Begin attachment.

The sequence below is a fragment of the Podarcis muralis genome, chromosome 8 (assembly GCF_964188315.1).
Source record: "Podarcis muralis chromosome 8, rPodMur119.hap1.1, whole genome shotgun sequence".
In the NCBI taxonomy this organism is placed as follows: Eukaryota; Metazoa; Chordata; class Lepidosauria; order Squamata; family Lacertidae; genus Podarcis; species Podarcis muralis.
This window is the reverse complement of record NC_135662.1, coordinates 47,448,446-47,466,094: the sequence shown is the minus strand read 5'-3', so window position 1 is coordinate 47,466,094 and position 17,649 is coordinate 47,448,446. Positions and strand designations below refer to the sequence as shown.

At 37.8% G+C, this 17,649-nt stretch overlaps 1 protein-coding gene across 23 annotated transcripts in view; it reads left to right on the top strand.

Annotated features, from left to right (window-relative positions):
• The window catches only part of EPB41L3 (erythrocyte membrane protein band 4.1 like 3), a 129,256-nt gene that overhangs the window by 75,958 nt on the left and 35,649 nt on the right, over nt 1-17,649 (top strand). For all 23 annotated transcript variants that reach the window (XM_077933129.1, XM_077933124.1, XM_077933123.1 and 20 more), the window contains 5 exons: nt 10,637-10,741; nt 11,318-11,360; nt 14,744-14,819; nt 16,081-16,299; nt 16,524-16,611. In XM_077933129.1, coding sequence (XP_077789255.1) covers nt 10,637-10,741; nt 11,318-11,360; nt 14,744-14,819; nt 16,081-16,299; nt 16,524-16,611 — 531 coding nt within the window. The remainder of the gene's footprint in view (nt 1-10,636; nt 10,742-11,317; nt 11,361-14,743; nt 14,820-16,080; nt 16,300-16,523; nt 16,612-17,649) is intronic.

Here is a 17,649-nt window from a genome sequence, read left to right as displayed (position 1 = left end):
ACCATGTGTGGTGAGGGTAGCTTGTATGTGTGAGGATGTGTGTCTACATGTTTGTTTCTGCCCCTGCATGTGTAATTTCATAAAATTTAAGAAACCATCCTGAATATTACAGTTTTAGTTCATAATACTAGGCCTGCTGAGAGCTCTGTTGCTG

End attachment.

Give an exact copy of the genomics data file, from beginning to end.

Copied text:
The sequence below is a fragment of the Podarcis muralis genome, chromosome 8 (assembly GCF_964188315.1).
Source record: "Podarcis muralis chromosome 8, rPodMur119.hap1.1, whole genome shotgun sequence".
In the NCBI taxonomy this organism is placed as follows: Eukaryota; Metazoa; Chordata; class Lepidosauria; order Squamata; family Lacertidae; genus Podarcis; species Podarcis muralis.
This window is the reverse complement of record NC_135662.1, coordinates 47,448,446-47,466,094: the sequence shown is the minus strand read 5'-3', so window position 1 is coordinate 47,466,094 and position 17,649 is coordinate 47,448,446. Positions and strand designations below refer to the sequence as shown.

At 37.8% G+C, this 17,649-nt stretch overlaps 1 protein-coding gene across 23 annotated transcripts in view; it reads left to right on the top strand.

Annotated features, from left to right (window-relative positions):
• The window catches only part of EPB41L3 (erythrocyte membrane protein band 4.1 like 3), a 129,256-nt gene that overhangs the window by 75,958 nt on the left and 35,649 nt on the right, over nt 1-17,649 (top strand). For all 23 annotated transcript variants that reach the window (XM_077933129.1, XM_077933124.1, XM_077933123.1 and 20 more), the window contains 5 exons: nt 10,637-10,741; nt 11,318-11,360; nt 14,744-14,819; nt 16,081-16,299; nt 16,524-16,611. In XM_077933129.1, coding sequence (XP_077789255.1) covers nt 10,637-10,741; nt 11,318-11,360; nt 14,744-14,819; nt 16,081-16,299; nt 16,524-16,611 — 531 coding nt within the window. The remainder of the gene's footprint in view (nt 1-10,636; nt 10,742-11,317; nt 11,361-14,743; nt 14,820-16,080; nt 16,300-16,523; nt 16,612-17,649) is intronic.

Here is a 17,649-nt window from a genome sequence, read left to right as displayed (position 1 = left end):
ACCATGTGTGGTGAGGGTAGCTTGTATGTGTGAGGATGTGTGTCTACATGTTTGTTTCTGCCCCTGCATGTGTAATTTCATAAAATTTAAGAAACCATCCTGAATATTACAGTTTTAGTTCATAATACTAGGCCTGCTGAGAGCTCTGTTGCTG